Environmental Monitoring and Assessment

, Volume 185, Issue 7, pp 5611–5626

Sequential optimal monitoring network design and iterative spatial estimation of pollutant concentration for identification of unknown groundwater pollution source locations



One of the difficulties in accurate characterization of unknown groundwater pollution sources is the uncertainty regarding the number and the location of such sources. Only when the number of source locations is estimated with some degree of certainty that the characterization of the sources in terms of location, magnitude, and activity duration can be meaningful. A fairly good knowledge of source locations can substantially decrease the degree of nonuniqueness in the set of possible aquifer responses to subjected geochemical stresses. A methodology is developed to use a sequence of dedicated monitoring network design and implementation and to screen and identify the possible source locations. The proposed methodology utilizes a combination of spatial interpolation of concentration measurements and simulated annealing as optimization algorithm for optimal design of the monitoring network. These monitoring networks are to be designed and implemented sequentially. The sequential design is based on iterative pollutant concentration measurement information from the sequentially designed monitoring networks. The optimal monitoring network design utilizes concentration gradient information from the monitoring network at previous iteration to define the objective function. The capability of the feedback information based iterative methodology is shown to be effective in estimating the source locations when no such information is initially available. This unknown pollution source locations identification methodology should be very useful as a screening model for subsequent accurate estimation of the unknown pollution sources in terms of location, magnitude, and activity duration.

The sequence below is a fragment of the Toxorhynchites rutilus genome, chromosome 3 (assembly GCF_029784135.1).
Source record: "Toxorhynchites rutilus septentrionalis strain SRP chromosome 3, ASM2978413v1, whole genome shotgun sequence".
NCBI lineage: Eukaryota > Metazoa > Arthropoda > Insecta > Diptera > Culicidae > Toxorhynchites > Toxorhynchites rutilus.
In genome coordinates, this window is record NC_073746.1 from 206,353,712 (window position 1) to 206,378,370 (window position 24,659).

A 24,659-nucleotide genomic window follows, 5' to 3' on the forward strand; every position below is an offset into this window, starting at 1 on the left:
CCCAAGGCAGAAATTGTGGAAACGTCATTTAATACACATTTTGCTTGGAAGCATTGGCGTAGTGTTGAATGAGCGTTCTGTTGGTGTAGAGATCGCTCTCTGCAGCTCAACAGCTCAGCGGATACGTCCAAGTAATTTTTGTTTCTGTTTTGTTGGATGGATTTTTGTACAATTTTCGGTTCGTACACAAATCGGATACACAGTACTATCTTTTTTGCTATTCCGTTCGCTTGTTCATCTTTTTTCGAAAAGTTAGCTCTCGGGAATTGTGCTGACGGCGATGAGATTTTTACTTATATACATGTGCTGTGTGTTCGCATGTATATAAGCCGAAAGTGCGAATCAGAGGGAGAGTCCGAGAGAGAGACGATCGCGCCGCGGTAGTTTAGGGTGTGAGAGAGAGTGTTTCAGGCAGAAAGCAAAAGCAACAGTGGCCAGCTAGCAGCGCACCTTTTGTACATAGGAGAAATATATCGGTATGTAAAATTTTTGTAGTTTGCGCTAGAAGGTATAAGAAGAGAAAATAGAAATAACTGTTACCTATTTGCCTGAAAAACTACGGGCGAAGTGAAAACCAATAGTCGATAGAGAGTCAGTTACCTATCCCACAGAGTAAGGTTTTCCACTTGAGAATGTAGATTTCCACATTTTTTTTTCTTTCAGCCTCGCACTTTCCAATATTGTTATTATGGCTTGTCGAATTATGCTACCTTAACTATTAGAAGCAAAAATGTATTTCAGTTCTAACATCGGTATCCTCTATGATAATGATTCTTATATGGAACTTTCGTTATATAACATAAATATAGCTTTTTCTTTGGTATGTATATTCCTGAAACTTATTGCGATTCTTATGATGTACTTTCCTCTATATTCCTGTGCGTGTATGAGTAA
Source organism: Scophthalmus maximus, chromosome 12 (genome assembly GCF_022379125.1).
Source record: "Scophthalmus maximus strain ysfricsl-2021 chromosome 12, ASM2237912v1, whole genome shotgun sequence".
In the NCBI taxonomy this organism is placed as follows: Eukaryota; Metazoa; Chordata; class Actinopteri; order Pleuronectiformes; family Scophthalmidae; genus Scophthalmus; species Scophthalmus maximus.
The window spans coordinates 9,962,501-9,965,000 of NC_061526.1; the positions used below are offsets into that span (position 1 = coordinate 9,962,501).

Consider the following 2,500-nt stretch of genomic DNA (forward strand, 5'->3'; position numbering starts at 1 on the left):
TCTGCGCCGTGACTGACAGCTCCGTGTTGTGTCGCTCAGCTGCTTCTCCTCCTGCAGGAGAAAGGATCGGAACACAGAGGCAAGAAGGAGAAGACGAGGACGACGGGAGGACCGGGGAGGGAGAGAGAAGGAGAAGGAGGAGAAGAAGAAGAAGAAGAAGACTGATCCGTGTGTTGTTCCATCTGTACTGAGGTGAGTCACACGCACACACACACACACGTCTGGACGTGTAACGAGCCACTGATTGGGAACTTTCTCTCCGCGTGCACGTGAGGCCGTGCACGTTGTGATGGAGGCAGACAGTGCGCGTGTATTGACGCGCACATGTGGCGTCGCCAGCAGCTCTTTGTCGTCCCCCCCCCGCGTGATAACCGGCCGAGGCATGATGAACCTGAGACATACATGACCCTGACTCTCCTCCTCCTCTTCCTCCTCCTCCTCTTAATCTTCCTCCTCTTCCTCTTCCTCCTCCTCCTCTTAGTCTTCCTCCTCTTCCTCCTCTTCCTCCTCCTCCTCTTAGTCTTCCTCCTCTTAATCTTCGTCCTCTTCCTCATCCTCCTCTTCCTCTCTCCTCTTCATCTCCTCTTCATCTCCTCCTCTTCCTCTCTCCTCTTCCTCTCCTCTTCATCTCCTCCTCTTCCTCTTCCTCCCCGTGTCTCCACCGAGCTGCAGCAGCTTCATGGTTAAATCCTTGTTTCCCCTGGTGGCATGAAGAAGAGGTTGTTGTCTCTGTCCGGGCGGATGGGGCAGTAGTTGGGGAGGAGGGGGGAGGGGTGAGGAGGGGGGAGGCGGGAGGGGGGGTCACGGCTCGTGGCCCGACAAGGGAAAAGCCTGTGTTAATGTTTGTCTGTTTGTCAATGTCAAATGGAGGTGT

Optimal monitoring network Groundwater pollution Geostatistical spatial interpolation Optimization Pollution source locations identification 



Size of the grid in the i,j direction, respectively


Maximum permissible number of monitoring wells that can be placed in the study area including the existing ones in the current design stage


Average of the measured concentration from the initial and implemented well locations


A very high value of concentration


Total number of monitoring wells already existing at the beginning of each design iteration


Decision variable that can have integer values, 0 or 1


Variable representing iteration number


Current iteration number


Grid location co-ordinates


Total number of initially available wells


Number of implemented monitoring wells


Total number of wells eliminated


Total number of wells in a field before the current iteration ITR


Initially observed pollutant concentration data from arbitrary observation wells

Cobs\( {{{M_{\mathrm{ITR}}}}}\)

Current observed pollutant concentration

\( {C_{{\mathrm{avg}_{{{M_{\mathrm{ITR}}}}}^{\mathrm{ITR}}}}} \)

Average concentration for current iteration ITR

\( {C_{{\mathrm{krig}_{i,j}^{\mathrm{ITR}}}}} \)

Kriged concentration values at all grid locations i,j for current iteration ITR

\( \mathrm{Var}_{i,j}^{\mathrm{ITR}} \)

Variance of Gaussian noise distribution at all the nodes i,j, for current iteration ITR

For all


Belongs to

Copyright information

© Springer Science+Business Media Dordrecht 2012

Authors and Affiliations

  1. 1.Discipline of Civil and Environmental Engineering, School of Engineering and Physical SciencesJames Cook UniversityTownsvilleAustralia
  2. 2.CRC for Contamination Assessment and Remediation of the EnvironmentMawson LakesAustralia

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